The Eastern Rosella (Platycercus eximius) is a quiet, wary, mid-sized parrot common in eastern Australia from south-east Queensland to eastern South Australia (with sub-species extending south into Tasmania, and further north to north Queensland).
They inhabit lightly-treed forests, forest edges, open parks and grasslands, and are right at home in suburban gardens and wildlife corridors.
They will forage in trees (particularly eucalypts) for insects, flowers and nectar, but are more usually seen feeding quietly on the ground, on grass and fallen seeds. This guy was feeding in the grounds of Concord Hospital.
The Eastern Rosella is perhaps the most colourful and distinctly-marked bird in Australia. Its red head, white cheeks and beak, yellow lower breast fading to green on the abdomen, dark green tail and bluish wings and lateral tail-feathers make it absolutely unmistakable. Their black wing-feathers fringed with yellow-green make for an effective camouflage pattern however, and they can be surprisingly hard to spot in foliage and long grass.
Eastern Rosellas nest in tree-hollows, ideally a metre deep and preferably in eucalypts. However, they are relatively enthusiastic users of nest-boxes and other artificial sites as well.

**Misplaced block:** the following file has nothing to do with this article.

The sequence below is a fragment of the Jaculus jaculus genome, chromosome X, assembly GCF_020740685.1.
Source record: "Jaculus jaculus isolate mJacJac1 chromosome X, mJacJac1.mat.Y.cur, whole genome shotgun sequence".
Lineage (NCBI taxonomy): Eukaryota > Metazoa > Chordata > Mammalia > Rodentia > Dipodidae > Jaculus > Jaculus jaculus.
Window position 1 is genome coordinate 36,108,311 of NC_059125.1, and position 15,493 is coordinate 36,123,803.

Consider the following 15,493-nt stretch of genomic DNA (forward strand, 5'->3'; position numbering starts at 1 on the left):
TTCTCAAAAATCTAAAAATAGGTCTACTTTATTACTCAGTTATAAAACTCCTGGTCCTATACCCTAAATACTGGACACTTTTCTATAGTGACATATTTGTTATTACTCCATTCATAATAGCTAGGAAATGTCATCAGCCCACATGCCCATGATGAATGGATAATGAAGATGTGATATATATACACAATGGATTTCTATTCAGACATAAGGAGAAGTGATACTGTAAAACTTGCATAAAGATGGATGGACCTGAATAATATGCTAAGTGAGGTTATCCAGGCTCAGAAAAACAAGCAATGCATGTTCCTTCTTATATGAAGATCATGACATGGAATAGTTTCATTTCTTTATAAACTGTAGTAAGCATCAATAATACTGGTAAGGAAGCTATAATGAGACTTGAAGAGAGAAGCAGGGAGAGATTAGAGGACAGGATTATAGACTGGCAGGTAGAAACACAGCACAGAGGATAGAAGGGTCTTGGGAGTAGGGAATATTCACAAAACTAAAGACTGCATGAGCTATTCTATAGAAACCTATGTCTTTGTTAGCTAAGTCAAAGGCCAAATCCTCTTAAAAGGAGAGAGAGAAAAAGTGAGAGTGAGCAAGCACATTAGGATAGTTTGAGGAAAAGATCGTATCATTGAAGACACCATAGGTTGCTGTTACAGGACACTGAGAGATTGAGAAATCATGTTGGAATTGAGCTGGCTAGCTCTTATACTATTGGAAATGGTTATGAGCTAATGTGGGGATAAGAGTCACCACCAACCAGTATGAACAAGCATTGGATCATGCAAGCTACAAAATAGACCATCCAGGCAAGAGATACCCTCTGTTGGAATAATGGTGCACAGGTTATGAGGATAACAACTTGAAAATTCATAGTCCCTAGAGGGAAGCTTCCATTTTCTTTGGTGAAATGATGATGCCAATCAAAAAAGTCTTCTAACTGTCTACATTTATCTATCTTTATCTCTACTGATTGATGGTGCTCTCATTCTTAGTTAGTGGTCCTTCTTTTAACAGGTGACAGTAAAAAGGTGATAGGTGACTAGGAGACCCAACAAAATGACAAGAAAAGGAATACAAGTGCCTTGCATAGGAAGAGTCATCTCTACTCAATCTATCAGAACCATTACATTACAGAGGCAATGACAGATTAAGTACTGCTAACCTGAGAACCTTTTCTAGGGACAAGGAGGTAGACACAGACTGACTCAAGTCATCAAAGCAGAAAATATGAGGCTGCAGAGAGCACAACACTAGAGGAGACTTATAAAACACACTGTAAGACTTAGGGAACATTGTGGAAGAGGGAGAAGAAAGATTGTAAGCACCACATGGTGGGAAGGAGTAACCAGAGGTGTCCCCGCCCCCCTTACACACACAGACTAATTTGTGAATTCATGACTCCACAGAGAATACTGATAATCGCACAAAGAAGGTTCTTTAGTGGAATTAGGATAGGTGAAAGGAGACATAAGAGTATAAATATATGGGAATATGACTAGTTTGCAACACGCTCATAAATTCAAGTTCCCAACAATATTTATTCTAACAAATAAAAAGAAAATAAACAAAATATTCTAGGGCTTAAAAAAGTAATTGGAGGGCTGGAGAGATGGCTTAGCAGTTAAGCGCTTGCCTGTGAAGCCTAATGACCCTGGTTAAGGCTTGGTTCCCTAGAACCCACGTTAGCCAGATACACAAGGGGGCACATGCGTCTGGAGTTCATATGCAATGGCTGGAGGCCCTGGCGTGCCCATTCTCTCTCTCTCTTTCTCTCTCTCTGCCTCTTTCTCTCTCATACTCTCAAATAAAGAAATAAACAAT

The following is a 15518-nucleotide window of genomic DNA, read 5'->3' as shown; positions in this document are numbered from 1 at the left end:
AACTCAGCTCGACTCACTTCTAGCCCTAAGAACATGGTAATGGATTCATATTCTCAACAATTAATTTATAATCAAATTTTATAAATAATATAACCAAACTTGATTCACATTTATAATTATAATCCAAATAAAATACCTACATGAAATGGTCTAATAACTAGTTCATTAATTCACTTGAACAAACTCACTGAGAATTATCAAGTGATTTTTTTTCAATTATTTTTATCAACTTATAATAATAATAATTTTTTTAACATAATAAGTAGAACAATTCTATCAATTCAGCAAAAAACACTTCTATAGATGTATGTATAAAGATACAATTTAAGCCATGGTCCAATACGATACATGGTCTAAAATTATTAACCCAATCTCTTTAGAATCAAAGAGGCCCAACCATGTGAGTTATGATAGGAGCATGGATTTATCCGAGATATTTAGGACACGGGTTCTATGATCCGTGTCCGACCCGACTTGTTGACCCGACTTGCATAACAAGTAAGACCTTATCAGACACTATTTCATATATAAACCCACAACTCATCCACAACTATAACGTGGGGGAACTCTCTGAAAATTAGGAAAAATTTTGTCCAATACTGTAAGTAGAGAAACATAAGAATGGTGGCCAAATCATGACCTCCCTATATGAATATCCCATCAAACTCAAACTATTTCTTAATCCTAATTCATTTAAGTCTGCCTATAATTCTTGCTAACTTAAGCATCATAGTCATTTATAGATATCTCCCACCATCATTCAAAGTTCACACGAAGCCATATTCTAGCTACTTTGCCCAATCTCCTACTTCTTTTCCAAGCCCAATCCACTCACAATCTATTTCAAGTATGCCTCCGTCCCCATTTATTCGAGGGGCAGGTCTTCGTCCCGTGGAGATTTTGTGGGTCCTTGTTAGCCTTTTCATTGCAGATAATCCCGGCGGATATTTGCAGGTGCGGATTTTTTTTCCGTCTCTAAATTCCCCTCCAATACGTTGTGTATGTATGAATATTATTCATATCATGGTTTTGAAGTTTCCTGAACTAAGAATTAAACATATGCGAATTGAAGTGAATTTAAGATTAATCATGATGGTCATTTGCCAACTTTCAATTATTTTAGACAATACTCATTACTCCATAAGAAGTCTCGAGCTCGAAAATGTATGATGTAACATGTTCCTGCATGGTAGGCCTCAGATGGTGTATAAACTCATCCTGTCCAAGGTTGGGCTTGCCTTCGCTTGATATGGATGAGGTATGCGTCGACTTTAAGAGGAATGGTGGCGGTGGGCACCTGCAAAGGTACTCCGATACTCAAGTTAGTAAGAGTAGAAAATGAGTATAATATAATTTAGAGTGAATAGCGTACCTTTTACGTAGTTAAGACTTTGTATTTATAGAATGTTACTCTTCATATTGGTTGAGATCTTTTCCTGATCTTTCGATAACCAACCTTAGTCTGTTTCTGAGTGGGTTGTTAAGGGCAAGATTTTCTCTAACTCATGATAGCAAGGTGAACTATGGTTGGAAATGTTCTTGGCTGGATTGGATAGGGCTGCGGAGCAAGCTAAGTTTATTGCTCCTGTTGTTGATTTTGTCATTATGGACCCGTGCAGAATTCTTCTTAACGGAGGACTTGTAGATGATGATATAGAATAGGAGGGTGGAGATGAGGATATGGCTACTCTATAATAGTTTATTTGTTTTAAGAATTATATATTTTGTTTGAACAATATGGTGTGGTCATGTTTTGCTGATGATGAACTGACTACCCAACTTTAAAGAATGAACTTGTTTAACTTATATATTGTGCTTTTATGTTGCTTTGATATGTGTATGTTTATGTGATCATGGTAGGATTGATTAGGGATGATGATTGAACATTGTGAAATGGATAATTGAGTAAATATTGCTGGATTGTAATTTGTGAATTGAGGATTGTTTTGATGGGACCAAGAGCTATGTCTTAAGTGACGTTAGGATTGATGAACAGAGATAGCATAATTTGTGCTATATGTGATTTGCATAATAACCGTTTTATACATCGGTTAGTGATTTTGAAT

I recently came across this couple scoping out every possible nook and cranny in a suburban house in West Ryde.
The female chooses and prepares the nesting site, and this lady was leaving no crack or gap uninvestigated:
I assume this is the male looking on from the fence…
Even this claustrophobic gap was inspected. I’m thinking that if Easterns are being forced to consider spaces like this, perhaps we need to build or buy one or two Eastern-specific nest boxes.
Eastern Rosellas face competition for more than just hollows. The Noisy Miners’ diet is essentially the same as the Easterns’. Plus Noisy Miners are just inherently belligerent!
And finally, a handful of Eastern Rosellas we saw on a trip to Cowra and environs in 2020.